Christian Oechsner and Felix Roesner have an interesting paper on migrating extremists. When Austria was partitioned after WWII into different zones of occupation, the Russians got a bit "extra". Since the last thing you wanted as a Nazi was to be under Russian occupation, it is likely that many Nazis migrated out of that extra bit of Upper Austria coming to the Russians. Oechsner and Roesner show that in these areas, there is much more right-wing voting after 1945 than one would expect, given pre-1938 trends... and that the pattern persists to the present day, with FPÖ results inexplicably high in areas just outside the newly expanded Russian zone. Here is the abstract:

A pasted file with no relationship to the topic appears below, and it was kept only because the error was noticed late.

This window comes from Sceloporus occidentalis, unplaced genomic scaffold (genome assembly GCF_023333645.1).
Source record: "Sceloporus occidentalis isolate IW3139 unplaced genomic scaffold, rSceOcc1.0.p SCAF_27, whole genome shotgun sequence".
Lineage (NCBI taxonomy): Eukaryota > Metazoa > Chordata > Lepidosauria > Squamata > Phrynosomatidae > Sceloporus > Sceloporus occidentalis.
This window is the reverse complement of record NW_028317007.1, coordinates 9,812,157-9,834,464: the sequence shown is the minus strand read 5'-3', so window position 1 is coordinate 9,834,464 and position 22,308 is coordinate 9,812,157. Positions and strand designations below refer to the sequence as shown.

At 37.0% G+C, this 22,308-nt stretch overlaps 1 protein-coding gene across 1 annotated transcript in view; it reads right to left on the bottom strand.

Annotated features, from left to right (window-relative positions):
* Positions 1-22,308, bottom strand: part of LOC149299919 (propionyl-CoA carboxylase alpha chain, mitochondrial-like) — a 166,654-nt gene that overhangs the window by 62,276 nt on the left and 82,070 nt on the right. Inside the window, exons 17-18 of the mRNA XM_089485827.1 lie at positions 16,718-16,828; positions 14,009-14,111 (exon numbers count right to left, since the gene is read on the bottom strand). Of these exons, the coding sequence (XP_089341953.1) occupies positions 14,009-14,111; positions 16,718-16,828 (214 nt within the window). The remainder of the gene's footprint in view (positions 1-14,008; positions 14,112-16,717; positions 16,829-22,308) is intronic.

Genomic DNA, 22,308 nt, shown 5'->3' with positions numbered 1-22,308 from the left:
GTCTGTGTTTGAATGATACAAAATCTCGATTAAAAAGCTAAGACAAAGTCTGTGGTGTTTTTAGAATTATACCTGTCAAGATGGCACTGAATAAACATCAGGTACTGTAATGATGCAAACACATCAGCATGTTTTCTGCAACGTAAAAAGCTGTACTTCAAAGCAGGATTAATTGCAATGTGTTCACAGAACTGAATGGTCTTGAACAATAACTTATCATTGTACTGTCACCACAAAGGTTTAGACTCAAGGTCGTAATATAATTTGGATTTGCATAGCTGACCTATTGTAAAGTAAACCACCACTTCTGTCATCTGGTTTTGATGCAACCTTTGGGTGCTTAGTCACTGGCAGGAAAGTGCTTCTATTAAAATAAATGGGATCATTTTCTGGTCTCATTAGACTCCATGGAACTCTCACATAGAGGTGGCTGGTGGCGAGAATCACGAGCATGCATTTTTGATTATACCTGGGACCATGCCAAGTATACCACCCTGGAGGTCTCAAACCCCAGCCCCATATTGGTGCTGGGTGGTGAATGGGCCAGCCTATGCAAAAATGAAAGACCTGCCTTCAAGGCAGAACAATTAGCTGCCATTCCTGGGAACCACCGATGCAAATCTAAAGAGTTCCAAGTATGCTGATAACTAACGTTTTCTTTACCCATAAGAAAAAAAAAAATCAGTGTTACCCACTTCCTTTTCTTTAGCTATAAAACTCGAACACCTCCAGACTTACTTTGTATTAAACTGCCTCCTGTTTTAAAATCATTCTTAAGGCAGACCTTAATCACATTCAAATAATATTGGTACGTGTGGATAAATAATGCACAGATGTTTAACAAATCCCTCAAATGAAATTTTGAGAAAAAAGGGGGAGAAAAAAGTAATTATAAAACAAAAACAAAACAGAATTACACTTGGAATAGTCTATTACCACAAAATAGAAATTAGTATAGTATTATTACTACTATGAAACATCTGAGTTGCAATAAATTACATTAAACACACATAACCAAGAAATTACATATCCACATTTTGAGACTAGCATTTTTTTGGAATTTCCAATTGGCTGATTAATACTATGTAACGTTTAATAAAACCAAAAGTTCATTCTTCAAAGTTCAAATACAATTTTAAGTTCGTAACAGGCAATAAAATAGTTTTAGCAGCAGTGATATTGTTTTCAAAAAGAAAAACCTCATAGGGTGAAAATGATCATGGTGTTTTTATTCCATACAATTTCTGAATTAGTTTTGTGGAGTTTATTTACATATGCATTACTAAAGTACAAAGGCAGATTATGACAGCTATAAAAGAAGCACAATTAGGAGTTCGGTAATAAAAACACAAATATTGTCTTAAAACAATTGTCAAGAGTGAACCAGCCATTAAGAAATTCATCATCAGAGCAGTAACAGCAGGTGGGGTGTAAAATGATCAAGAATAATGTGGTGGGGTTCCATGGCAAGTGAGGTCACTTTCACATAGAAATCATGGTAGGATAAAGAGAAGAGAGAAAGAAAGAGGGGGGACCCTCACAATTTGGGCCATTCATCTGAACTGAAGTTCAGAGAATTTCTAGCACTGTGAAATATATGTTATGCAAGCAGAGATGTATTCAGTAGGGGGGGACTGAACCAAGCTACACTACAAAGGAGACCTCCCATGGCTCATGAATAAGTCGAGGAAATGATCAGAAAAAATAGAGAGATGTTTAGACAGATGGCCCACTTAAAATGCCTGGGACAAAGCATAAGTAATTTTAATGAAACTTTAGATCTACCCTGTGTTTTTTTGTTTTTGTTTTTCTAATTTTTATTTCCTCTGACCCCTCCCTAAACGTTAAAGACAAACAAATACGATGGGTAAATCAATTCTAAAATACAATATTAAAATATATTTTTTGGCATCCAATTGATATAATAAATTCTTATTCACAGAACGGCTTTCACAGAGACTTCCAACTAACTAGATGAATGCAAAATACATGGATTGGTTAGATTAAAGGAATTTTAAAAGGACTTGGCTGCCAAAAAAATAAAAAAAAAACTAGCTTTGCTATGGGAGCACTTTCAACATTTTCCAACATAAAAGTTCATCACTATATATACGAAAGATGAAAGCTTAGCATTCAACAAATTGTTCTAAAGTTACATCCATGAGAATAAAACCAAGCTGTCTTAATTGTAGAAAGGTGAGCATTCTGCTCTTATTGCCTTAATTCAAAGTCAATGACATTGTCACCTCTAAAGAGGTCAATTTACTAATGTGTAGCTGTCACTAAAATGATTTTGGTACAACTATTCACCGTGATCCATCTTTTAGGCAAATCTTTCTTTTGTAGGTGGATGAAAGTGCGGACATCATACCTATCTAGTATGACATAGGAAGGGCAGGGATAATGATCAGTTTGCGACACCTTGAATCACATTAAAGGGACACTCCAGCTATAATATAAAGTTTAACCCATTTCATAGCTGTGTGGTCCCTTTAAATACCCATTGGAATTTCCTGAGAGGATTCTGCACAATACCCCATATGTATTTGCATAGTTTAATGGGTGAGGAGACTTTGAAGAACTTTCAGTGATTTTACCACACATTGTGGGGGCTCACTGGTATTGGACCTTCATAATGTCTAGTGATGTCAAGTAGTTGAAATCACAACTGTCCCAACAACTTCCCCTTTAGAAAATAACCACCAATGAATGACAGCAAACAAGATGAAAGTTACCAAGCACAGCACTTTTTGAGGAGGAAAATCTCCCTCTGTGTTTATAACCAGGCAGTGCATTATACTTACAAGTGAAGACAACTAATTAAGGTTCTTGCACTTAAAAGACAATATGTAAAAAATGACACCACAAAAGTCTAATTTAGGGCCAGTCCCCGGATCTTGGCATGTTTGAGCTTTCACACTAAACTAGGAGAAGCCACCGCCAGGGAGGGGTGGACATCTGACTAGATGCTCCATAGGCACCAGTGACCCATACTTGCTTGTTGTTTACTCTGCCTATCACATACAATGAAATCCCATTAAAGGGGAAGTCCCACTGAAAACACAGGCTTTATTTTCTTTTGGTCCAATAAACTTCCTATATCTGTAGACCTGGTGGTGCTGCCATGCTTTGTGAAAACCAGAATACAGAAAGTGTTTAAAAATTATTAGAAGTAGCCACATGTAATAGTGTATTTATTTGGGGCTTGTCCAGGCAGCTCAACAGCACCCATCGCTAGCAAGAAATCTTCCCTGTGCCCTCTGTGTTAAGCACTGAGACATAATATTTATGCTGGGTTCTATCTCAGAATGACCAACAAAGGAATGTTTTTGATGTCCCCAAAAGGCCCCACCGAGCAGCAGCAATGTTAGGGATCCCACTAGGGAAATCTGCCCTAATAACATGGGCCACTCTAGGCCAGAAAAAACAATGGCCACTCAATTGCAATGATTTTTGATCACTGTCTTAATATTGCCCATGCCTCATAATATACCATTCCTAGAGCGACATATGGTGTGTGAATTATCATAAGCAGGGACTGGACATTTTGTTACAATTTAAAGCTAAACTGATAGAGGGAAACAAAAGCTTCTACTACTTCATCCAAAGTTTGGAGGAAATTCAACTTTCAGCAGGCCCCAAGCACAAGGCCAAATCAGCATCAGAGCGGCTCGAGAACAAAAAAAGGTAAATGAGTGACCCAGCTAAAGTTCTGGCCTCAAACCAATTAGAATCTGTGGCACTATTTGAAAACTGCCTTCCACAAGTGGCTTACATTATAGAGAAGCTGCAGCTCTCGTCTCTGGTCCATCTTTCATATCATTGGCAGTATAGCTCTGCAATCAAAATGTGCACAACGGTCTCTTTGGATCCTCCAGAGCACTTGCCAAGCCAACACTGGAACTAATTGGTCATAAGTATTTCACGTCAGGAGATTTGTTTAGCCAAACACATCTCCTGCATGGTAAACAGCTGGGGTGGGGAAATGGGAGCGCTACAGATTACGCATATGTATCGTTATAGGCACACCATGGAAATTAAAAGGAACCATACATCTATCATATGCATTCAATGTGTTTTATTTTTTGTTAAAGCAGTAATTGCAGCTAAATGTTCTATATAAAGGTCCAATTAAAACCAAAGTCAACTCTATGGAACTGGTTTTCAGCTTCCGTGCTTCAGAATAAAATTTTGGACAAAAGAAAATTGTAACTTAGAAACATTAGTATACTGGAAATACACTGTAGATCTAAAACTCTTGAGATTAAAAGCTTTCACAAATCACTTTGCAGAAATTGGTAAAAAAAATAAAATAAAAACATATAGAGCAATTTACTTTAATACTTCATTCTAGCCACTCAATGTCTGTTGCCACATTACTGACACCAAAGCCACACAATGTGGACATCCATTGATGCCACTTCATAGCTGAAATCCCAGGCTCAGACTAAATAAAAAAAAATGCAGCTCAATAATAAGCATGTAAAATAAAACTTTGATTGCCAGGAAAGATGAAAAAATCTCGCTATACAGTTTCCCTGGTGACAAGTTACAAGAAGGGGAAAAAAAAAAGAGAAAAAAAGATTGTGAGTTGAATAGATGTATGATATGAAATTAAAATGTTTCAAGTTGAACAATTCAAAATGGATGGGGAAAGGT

We show that migrating extremists shape political landscapes toward their ideology in the long run. We exploit the unexpected division of the state of Upper Austria into a US and a Soviet occupation zone after WWII. Zoning prompts large-scale Nazi migration to US occupied regions. Regions that witnessed a Nazi influx exhibit significantly higher voting shares for the right-wing Freedom Party of Austria (FPÖ) throughout the entire post-WWII period, but not before WWII. We can exclude other channels that may have affected post-war elections, including differences in US and Soviet denazification and occupation policies, bomb attacks, Volksdeutsche refugees and suppression by other political parties. We show that extremism is transmitted through family ties and local party branches. We find that the surnames of FPÖ local election candidates in 2015 in the former US zone are more prevalent in 1942 phonebook data (Reichstelefonbuch) of the former Soviet zone compared to other parties.